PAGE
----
Maia has congenital muscular dystrophy. When she was eight months old, we noticed that she still wasn’t sitting up, had difficulty holding her head up and spent most of her time lying on her back. We took her in to see the pediatrician who initially in a moment of shock, at how she had fallen off the growth charts and not attained many developmental milestones, diagnosed her with cerebral palsy.
Thus began the medical odyssey of countless visits to various neurologists. Many would look at her small head size and tell us that she was mentally retarded and to take her home and enroll her in physical and occupational therapy. Others saw her inquisitive nature, though were stumped by her mutism. At times Maia would have these incredible breakthroughs, such as the time, a neurologist asked her to point to the eyes on a doll. The eyes were smaller than the head of a pin. We all sat back and didn’t expect much, when Maia, then age 2, confidently pointed to both small black dots and smiled. At age four, she had a muscle biopsy which confirmed her underlying diagnosis of muscular dystrophy.
It has been an uphill struggle since those early suspicions. Sadness was the primary emotion which needed to be held in check by Maia’s innate sweet disposition. She would look at you quizzically and wonder why tears were streaming down your face. Depression supplanted sadness as you wondered why you were given this challenge when some of the parents at the park that day seemed to hardly care or interact with their children. Each day seemed like another moment of survival. Only the essential items on the “to do” list were accomplished. Birthdays were particularly difficult, as the difference between what Maia could do and her age matched peers could do, became painfully obvious.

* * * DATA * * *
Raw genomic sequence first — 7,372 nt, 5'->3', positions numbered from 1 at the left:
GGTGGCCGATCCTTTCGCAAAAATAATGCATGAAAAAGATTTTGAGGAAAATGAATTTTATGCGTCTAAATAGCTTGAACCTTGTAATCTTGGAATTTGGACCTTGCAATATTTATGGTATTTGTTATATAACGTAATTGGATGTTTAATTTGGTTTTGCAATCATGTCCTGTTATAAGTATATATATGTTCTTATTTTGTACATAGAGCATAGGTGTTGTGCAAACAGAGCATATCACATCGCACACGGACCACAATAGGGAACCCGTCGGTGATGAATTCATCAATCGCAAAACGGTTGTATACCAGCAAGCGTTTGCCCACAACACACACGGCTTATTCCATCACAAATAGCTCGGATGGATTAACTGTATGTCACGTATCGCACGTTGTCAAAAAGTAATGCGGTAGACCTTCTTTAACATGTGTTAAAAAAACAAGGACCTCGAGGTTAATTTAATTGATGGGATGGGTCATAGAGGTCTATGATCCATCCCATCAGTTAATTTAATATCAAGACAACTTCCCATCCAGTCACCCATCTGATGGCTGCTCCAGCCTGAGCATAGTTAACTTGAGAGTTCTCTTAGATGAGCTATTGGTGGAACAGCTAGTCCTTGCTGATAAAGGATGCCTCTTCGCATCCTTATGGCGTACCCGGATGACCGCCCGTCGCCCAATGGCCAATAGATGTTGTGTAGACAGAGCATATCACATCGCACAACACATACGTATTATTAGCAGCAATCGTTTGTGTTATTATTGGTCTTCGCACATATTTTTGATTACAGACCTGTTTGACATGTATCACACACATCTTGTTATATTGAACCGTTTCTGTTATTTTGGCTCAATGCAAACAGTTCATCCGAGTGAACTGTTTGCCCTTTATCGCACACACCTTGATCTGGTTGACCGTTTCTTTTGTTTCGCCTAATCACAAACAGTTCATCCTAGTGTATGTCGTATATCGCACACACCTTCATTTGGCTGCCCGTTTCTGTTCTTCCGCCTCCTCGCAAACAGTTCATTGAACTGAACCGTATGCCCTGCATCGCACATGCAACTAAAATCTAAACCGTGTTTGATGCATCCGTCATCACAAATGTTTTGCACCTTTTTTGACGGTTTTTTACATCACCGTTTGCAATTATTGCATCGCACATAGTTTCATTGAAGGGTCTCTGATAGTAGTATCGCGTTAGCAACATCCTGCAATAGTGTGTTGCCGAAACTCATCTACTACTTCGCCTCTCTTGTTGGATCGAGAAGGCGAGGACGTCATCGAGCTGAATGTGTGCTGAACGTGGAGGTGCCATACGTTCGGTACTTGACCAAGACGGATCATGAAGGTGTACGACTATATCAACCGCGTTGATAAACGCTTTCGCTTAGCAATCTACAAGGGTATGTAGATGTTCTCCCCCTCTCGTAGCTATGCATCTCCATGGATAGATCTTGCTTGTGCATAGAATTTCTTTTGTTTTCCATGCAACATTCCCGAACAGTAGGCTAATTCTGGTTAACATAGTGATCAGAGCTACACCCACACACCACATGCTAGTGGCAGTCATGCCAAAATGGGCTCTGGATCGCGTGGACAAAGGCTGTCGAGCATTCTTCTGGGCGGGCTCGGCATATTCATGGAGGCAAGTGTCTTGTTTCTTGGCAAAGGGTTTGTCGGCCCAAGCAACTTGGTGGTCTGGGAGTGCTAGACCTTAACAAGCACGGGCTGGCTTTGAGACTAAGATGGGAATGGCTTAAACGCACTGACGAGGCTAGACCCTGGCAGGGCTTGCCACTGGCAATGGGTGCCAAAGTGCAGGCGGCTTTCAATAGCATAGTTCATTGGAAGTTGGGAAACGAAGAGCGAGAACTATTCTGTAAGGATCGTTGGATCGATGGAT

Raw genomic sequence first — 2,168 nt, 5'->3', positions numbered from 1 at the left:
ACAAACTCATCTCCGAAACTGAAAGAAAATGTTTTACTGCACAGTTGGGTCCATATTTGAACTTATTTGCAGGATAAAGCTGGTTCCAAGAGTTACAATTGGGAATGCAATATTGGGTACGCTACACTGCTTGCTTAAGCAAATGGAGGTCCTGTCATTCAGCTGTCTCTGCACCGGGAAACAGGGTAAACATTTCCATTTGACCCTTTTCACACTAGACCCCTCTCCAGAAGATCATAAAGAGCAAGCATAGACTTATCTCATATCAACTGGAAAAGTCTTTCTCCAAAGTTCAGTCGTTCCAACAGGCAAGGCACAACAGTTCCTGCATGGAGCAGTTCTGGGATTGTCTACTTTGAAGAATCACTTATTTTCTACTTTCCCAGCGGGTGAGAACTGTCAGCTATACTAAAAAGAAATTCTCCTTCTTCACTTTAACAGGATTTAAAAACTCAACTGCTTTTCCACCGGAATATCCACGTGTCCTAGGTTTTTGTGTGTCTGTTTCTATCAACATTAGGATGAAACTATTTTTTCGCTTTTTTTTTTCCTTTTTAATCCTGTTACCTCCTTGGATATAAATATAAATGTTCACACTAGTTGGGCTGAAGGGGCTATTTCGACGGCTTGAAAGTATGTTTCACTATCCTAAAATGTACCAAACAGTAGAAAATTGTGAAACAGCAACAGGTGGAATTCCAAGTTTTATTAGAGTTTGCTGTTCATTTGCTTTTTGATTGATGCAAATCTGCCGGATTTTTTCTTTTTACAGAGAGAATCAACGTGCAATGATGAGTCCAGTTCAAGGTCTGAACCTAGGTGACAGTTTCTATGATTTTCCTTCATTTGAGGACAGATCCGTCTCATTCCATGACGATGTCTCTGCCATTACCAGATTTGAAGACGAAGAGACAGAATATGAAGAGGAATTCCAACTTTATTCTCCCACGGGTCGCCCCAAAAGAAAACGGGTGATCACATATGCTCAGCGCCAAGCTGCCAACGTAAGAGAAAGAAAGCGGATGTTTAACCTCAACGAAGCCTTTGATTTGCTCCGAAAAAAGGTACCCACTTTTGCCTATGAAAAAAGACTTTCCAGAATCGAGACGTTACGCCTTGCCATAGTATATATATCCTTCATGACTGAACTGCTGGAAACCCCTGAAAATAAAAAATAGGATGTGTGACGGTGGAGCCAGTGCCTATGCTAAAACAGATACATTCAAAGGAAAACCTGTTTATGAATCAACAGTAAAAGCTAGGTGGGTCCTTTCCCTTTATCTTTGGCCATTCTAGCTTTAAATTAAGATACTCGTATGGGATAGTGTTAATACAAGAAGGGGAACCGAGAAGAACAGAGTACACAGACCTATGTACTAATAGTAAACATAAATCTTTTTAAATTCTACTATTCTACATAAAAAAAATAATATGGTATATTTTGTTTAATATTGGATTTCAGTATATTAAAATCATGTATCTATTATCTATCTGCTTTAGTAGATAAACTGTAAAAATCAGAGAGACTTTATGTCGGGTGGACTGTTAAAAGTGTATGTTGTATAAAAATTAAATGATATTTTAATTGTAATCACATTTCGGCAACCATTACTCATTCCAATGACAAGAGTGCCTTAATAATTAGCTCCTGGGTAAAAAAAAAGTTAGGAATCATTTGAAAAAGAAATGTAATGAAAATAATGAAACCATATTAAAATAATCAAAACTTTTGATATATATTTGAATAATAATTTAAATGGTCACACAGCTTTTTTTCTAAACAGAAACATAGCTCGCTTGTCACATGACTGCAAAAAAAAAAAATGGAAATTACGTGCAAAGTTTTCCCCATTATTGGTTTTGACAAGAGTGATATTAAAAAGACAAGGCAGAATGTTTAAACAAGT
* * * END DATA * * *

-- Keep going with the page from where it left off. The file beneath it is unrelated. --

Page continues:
Maia is now ten years old. So much has happened in that time period. She has mastered the ability to read simple sentences and has improved her communication skills through the use of sign language and a talking computer, or dynavox. She is still the bossiest and sweetest mute person we know. She is in a regular second grade class with a full time assistant who helps adapt the school work to a level where Maia can participate. Maia has severe learning disabilities and is impeded by her inability to communicate fluently, but her receptive understanding remains high. We have built a supportive community through her school, her aide, family and friends.
The experts at the University of Iowa Neuromuscular center isolated the mutated enzyme in Maia which allowed Maia’s aunt to receive pre-natal diagnostic testing so that her own child would be healthy. Funding and research is now being directed toward CMD through the University of Iowa. Some experimental drugs are being tested on patients with Duchenne, which might apply to Maia’s disease.
Even though Maia doesn’t “talk”, is mentally delayed, can’t balance herself properly and in essence needs assistance with every aspect of daily living, her spirit remains undaunted! She is giggly, warm and giving! There may not be a final cure but depression has now given way to hope that people born with muscular dystrophy can live ordinary lives with mild assistance. Thanks for listening and please follow the various links to help Maia and other people with CMD and LGMD.